The home of the world’s remaining forests, the planet’s biodiversity and rivers are in indigenous peoples’ territories. However, rampant large-scale development projects without regard to the environment and the indigenous peoples inhabiting these, are threatening to wipe out population and extract resources.
In order to address climate change, combat deforestation and achieve Sustainable Development Goals (SDGs), the Asia Indigenous Peoples Pact (AIPP) stresses on the need to recognize the collective land rights of indigenous peoples. “On the occasion of International Day of Forests, we call on the representatives of indigenous peoples, civil society organisations and governments to actively participate and support the global call to action on indigenous and community land rights to double by 2020 the global area of land legally recognized as owned or controlled by indigenous peoples and local communities,” stressed Ms. Joan Carling, Secretary General of AIPP.
In Asia, indigenous peoples including indigenous women have been sustainably managing natural resources through customary laws and sustainable resource management practices. In Malaysia, indigenous peoples practice a traditional system known as ‘Tagal’ to manage and promote sustainable use of rivers, forests and watersheds. In Indonesia, indigenous peoples have customary rules known as ‘Sasi law’ to manage natural resources including seas and rivers. The protection and promotion of these traditional systems are crucial in the fight against climate change, deforestation and water pollution.
Our rivers and lands are expropriated for dams without Free, Prior and Informed Consent (FPIC). In India, indigenous peoples represent at least 40% of people displaced by development projects including large dams. Only recently in Manipur, Northeast India, despite the indigenous peoples’ and global protest against the full construction of the Mapithel Dam, the Thoubal and the Barak Rivers continue to be blocked for the completion of the dam project, submerging thousands of hectares of agricultural land, forest areas and grazing grounds, causing untold hardship on villagers. In 2011, the Bakun Dam in Sarawak displaced 10,000 indigenous peoples and flooded 700 sq. km of land. At least 12 dams being planned along traditional lands of indigenous peoples in Sarawak will create adverse cultural, economic and environmental impacts. The plan of the governments of Laos, Cambodia, Thailand and Vietnam to build 11 large dams on the Lower Mekong River will displace around 106,000 people, destroy the river’s rich biodiversity and threaten food security of millions of people. In northeastern Cambodia, hundreds of indigenous peoples are resisting the Lower Seasan 2 dam that threatens communities’ livelihoods, food security, cultural practices and beliefs. The classification of dam as a clean and green energy has sparked a race to build at least 200 dams across Asia.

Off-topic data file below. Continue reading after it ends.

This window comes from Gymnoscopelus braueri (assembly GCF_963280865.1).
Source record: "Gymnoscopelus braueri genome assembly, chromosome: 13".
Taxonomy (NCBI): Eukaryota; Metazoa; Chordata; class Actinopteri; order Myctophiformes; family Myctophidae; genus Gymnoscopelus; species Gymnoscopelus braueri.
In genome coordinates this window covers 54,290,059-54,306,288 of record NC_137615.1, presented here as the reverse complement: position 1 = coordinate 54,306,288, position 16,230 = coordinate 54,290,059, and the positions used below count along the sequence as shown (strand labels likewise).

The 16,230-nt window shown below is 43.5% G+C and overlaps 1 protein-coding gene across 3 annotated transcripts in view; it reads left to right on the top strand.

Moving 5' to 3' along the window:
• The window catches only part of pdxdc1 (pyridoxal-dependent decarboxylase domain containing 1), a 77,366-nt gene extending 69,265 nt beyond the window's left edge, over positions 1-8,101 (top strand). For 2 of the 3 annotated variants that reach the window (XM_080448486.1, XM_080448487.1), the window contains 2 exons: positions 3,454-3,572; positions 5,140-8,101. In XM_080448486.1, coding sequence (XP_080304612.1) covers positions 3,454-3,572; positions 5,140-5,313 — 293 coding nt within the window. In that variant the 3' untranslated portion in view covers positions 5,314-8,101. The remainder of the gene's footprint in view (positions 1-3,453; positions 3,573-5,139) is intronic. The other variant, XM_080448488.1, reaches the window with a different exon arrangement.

Ms. Carling highlighted, “There should be moratorium to all proposed dams. Any plans and programmes on our rivers and lands must undergo a consultation process based on our right to FPIC as stipulated in the UN Declaration on the Rights of Indigenous Peoples (UNDRIP).”
Forests are the lifeline and cultural heritage of at least 100 million indigenous peoples in Asia. Criminalization of sustainable practices, eviction and threats of eviction from forestlands to give way to, among others, economic land concessions, national parks, tiger reserves, and other extractive industry projects continue among indigenous communities. In Thailand, indigenous Karen people were evicted from Kaeng Krachan National Park in 2011. In Central India, more than 200 Gond tribals in Madhya Pradesh State are facing serious threat of forced evictions from their lands for expansion of Panna Tiger Reserve. In India, there are attempts to dilute the landmark legislations and acts, especially on the need to get consent from Gram Sabha for use of forestlands. Despite the decisions of the Supreme Court and Union Ministry of Environment, Forest and Climate Change in favor of indigenous peoples, the Odisha state government is attempting to again facilitate the entry of bauxite mining in the sacred Niyamgiri Hills of Dongaria Kondh, Kutia Kandha and other tribal communities, which undermines the earlier decision of 12 Gram Sabhas opposing the entry of the said mining project.
Indigenous leaders and activists who are defending and protecting their lands and forests are being threatened, harassed and killed. In the Philippines, a pregnant member of the Blaan community in South Cotabato was killed along with her two sons, for her opposition to a large-scale mining project in 2002. Since 2010, around 56 indigenous Lumad leaders and environmental activists fighting against large-scale mining projects have been murdered in Mindanao alone. In Thailand, indigenous human rights defender, Mr. Pholchi Rachongcharoen, who had been actively fighting for the rights of 500 indigenous Karen villagers residing in Kaeng Krachan National Park, went missing on 17 April 2014 and his whereabouts are still unknown to this day. “This madness of grave human rights violations of indigenous peoples shall be stopped right away. The governments should take actions against perpetrators and respect and implement all provisions enshrined in the UNDRIP and UN Declaration on Human Rights Defenders (UNDHRD),” Ms. Carling said.
This global problem requires global action. The Land Rights Now campaign, with over 300 participants, organisations and communities, seek to secure the rights to build a just and equitable world while protecting our forest and water resources. Take action on International Forests Day by signing on the Land Rights Now campaign here: http://www.landrightsnow.org/en/home/